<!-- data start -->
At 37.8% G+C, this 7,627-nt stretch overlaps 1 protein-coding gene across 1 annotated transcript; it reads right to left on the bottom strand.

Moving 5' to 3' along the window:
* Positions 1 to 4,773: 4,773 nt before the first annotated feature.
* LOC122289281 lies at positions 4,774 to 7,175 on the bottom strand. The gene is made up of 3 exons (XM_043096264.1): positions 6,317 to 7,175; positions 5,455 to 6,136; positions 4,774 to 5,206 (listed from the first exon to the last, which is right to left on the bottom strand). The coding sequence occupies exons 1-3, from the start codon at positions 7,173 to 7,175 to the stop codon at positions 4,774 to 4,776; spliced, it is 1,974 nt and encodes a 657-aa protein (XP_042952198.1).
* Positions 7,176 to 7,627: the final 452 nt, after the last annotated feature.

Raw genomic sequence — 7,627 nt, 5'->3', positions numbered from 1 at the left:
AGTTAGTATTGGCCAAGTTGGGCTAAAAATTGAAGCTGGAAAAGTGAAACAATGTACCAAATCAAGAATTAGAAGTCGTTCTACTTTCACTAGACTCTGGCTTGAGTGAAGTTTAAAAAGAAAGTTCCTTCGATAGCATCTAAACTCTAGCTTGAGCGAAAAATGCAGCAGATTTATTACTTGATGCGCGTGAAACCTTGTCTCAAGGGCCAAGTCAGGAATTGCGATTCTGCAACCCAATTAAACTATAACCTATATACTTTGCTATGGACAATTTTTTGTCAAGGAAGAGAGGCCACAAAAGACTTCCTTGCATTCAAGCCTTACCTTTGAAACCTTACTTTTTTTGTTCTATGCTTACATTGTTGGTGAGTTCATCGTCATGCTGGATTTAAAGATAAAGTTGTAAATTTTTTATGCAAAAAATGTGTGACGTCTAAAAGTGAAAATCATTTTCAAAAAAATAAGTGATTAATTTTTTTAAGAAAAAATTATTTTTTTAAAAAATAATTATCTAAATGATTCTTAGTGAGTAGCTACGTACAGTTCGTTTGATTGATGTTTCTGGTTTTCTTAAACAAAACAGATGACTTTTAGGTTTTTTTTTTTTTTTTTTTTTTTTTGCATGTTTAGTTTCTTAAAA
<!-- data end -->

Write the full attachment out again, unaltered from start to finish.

At 37.8% G+C, this 7,627-nt stretch overlaps 1 protein-coding gene across 1 annotated transcript; it reads right to left on the bottom strand.

Moving 5' to 3' along the window:
* Positions 1 to 4,773: 4,773 nt before the first annotated feature.
* LOC122289281 lies at positions 4,774 to 7,175 on the bottom strand. The gene is made up of 3 exons (XM_043096264.1): positions 6,317 to 7,175; positions 5,455 to 6,136; positions 4,774 to 5,206 (listed from the first exon to the last, which is right to left on the bottom strand). The coding sequence occupies exons 1-3, from the start codon at positions 7,173 to 7,175 to the stop codon at positions 4,774 to 4,776; spliced, it is 1,974 nt and encodes a 657-aa protein (XP_042952198.1).
* Positions 7,176 to 7,627: the final 452 nt, after the last annotated feature.

Raw genomic sequence — 7,627 nt, 5'->3', positions numbered from 1 at the left:
AGTTAGTATTGGCCAAGTTGGGCTAAAAATTGAAGCTGGAAAAGTGAAACAATGTACCAAATCAAGAATTAGAAGTCGTTCTACTTTCACTAGACTCTGGCTTGAGTGAAGTTTAAAAAGAAAGTTCCTTCGATAGCATCTAAACTCTAGCTTGAGCGAAAAATGCAGCAGATTTATTACTTGATGCGCGTGAAACCTTGTCTCAAGGGCCAAGTCAGGAATTGCGATTCTGCAACCCAATTAAACTATAACCTATATACTTTGCTATGGACAATTTTTTGTCAAGGAAGAGAGGCCACAAAAGACTTCCTTGCATTCAAGCCTTACCTTTGAAACCTTACTTTTTTTGTTCTATGCTTACATTGTTGGTGAGTTCATCGTCATGCTGGATTTAAAGATAAAGTTGTAAATTTTTTATGCAAAAAATGTGTGACGTCTAAAAGTGAAAATCATTTTCAAAAAAATAAGTGATTAATTTTTTTAAGAAAAAATTATTTTTTTAAAAAATAATTATCTAAATGATTCTTAGTGAGTAGCTACGTACAGTTCGTTTGATTGATGTTTCTGGTTTTCTTAAACAAAACAGATGACTTTTAGGTTTTTTTTTTTTTTTTTTTTTTTTTGCATGTTTAGTTTCTTAAAA